United States District Court, D. Colorado
November 21, 2014
KARL W. SCHMIDT & ASSOCIATES, INC., Plaintiff,
ACTION ENVIORNMENTAL SOLUTIONS, LLC, Defendant.
R. BROOKE JACKSON, District Judge.
This case is before the Court on defendant Action Environmental Solutions, LLC's Motion to Dismiss Due to Improper Venue or in the Alternative Motion to Transfer to the Southern District of New York [ECF No. 11]. For the reasons explained below, the motion is now denied.
The present dispute began with a contract between plaintiff Karl W. Schmidt & Associates, Inc. ("KWS") and defendant Action Environmental Solutions, LLC ("Action"). See ECF No. 4 at ¶ 8. KWS, a Colorado corporation headquartered in Commerce City, Colorado, manufactures and sells conveyor belts, sorters, and other system components for use in waste management and recycling facilities. ECF No. 4 at ¶¶ 1, 6. Action is a limited liability company with its principal place of business in either Newark, New Jersey or Bronx, New York that sorts recyclable commodities for resale and performs other waste collection functions. See ECF No. 4 at ¶¶ 2, 7; Affidavit of Frank A. Blandino, ECF No. 11-1, at ¶ 6. Under the contract, Action hired KWS to manufacture, deliver, and install a Commercial Single Stream System ("the System"), a complex system designed to sort recyclable materials. ECF No. 4 at ¶ 8.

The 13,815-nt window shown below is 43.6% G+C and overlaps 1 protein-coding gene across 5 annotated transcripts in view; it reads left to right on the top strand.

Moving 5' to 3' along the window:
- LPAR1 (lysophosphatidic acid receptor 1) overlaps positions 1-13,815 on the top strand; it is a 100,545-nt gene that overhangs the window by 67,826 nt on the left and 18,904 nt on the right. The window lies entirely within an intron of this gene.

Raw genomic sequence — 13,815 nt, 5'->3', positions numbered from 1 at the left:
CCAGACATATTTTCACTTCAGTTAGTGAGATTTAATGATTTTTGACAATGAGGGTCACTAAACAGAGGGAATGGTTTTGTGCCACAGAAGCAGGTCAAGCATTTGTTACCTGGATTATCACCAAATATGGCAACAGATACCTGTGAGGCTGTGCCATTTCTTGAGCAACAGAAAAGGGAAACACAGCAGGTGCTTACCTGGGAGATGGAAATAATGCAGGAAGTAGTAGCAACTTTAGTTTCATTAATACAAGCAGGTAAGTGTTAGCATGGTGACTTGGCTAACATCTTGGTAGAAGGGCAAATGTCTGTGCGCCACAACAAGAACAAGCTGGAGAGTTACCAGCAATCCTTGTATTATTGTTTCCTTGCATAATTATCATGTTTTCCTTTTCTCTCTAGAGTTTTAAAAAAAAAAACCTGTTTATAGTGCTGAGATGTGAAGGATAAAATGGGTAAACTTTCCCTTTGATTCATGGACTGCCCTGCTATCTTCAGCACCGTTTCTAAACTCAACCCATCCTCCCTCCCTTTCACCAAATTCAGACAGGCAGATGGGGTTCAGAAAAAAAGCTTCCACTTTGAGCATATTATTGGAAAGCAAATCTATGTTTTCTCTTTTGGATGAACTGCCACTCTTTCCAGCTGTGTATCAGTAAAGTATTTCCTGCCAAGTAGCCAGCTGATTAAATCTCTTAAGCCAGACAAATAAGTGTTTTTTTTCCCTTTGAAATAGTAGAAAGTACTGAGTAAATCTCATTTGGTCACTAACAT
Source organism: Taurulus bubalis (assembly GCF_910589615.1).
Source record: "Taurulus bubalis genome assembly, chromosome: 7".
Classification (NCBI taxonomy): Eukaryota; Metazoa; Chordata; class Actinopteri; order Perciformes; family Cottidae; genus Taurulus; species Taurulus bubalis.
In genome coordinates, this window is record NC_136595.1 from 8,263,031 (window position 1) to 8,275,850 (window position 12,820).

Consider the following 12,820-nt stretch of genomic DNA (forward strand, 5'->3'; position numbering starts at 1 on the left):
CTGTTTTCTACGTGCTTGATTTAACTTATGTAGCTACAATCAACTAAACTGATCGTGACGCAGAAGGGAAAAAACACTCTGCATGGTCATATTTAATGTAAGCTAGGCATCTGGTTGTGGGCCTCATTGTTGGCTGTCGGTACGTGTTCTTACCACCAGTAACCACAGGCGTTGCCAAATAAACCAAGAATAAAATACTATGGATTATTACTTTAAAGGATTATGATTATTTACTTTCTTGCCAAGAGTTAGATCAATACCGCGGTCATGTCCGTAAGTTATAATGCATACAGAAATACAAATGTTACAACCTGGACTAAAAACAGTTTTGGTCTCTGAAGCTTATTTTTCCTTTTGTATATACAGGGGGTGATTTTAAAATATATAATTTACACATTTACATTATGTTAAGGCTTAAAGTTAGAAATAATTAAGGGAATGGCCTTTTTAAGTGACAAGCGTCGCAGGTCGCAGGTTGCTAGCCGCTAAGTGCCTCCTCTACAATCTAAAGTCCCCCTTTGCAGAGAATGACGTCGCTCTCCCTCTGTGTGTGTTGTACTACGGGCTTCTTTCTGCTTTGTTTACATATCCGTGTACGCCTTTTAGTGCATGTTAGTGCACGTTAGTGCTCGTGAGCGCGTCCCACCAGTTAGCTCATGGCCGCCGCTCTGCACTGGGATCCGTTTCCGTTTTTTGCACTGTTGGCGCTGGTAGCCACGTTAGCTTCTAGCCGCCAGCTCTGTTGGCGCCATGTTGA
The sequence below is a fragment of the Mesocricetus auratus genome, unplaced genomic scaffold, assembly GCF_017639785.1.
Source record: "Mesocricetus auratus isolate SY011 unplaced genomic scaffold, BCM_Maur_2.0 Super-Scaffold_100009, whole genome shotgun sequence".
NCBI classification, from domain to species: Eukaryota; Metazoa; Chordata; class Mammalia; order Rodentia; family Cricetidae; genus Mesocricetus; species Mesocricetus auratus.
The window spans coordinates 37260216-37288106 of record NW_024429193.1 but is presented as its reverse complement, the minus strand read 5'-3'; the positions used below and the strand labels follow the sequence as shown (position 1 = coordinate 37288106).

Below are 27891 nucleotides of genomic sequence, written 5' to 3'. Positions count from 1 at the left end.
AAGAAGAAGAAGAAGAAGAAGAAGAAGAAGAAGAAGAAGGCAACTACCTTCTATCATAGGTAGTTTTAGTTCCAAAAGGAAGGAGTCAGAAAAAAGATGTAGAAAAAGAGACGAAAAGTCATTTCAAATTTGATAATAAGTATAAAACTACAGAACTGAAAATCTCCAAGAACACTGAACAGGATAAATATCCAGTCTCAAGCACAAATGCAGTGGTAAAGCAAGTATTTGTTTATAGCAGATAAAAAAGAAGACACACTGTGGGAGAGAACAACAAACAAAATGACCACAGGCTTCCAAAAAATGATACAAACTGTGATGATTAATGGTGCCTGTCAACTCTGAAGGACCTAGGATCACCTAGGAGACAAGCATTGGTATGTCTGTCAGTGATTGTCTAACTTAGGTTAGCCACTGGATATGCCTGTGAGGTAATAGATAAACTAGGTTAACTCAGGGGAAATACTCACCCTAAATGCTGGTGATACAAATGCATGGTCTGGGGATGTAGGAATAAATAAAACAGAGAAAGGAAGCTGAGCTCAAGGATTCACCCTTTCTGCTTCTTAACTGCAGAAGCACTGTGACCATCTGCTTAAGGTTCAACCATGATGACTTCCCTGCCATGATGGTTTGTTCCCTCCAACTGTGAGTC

According to the complaint, plaintiff delivered and installed the System but has not been fully paid. ECF No. 4 at ¶¶ 16, 18. In the contract, Action agreed to pay KWS $9, 587, 970 in installments, with the final payment due 30 days after the System became operational. ECF No. 4 at ¶¶ 16, 18. Action allegedly paid the first seven installments, but not the final two, despite the system's becoming operational in June of 2013. ECF No. 4 at ¶¶ 11, 12. Plaintiff alleges that the defendant now owes KWS $973, 497. ECF No. 4 at ¶ 13.